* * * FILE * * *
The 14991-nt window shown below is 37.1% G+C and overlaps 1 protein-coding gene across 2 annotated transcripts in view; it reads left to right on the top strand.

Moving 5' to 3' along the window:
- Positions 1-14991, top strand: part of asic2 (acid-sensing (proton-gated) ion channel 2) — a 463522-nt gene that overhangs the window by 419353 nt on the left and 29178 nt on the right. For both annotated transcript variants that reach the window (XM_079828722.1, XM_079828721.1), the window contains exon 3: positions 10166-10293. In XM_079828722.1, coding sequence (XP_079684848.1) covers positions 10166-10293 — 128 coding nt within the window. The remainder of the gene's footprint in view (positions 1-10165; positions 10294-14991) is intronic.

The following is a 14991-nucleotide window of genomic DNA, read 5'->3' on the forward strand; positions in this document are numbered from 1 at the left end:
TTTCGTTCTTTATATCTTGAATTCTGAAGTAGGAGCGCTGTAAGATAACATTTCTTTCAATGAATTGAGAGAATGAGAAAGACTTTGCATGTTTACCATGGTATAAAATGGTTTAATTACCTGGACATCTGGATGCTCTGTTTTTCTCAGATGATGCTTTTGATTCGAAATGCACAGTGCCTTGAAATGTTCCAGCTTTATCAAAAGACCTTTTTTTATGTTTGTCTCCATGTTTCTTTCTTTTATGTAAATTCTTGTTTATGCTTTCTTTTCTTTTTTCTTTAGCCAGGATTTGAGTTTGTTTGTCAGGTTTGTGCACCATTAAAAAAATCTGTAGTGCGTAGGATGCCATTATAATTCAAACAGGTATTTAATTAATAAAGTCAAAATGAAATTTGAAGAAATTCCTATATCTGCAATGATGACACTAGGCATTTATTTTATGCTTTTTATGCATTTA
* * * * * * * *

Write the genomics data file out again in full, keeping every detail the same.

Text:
The 14991-nt window shown below is 37.1% G+C and overlaps 1 protein-coding gene across 2 annotated transcripts in view; it reads left to right on the top strand.

Moving 5' to 3' along the window:
- Positions 1-14991, top strand: part of asic2 (acid-sensing (proton-gated) ion channel 2) — a 463522-nt gene that overhangs the window by 419353 nt on the left and 29178 nt on the right. For both annotated transcript variants that reach the window (XM_079828722.1, XM_079828721.1), the window contains exon 3: positions 10166-10293. In XM_079828722.1, coding sequence (XP_079684848.1) covers positions 10166-10293 — 128 coding nt within the window. The remainder of the gene's footprint in view (positions 1-10165; positions 10294-14991) is intronic.

The following is a 14991-nucleotide window of genomic DNA, read 5'->3' on the forward strand; positions in this document are numbered from 1 at the left end:
TTTCGTTCTTTATATCTTGAATTCTGAAGTAGGAGCGCTGTAAGATAACATTTCTTTCAATGAATTGAGAGAATGAGAAAGACTTTGCATGTTTACCATGGTATAAAATGGTTTAATTACCTGGACATCTGGATGCTCTGTTTTTCTCAGATGATGCTTTTGATTCGAAATGCACAGTGCCTTGAAATGTTCCAGCTTTATCAAAAGACCTTTTTTTATGTTTGTCTCCATGTTTCTTTCTTTTATGTAAATTCTTGTTTATGCTTTCTTTTCTTTTTTCTTTAGCCAGGATTTGAGTTTGTTTGTCAGGTTTGTGCACCATTAAAAAAATCTGTAGTGCGTAGGATGCCATTATAATTCAAACAGGTATTTAATTAATAAAGTCAAAATGAAATTTGAAGAAATTCCTATATCTGCAATGATGACACTAGGCATTTATTTTATGCTTTTTATGCATTTA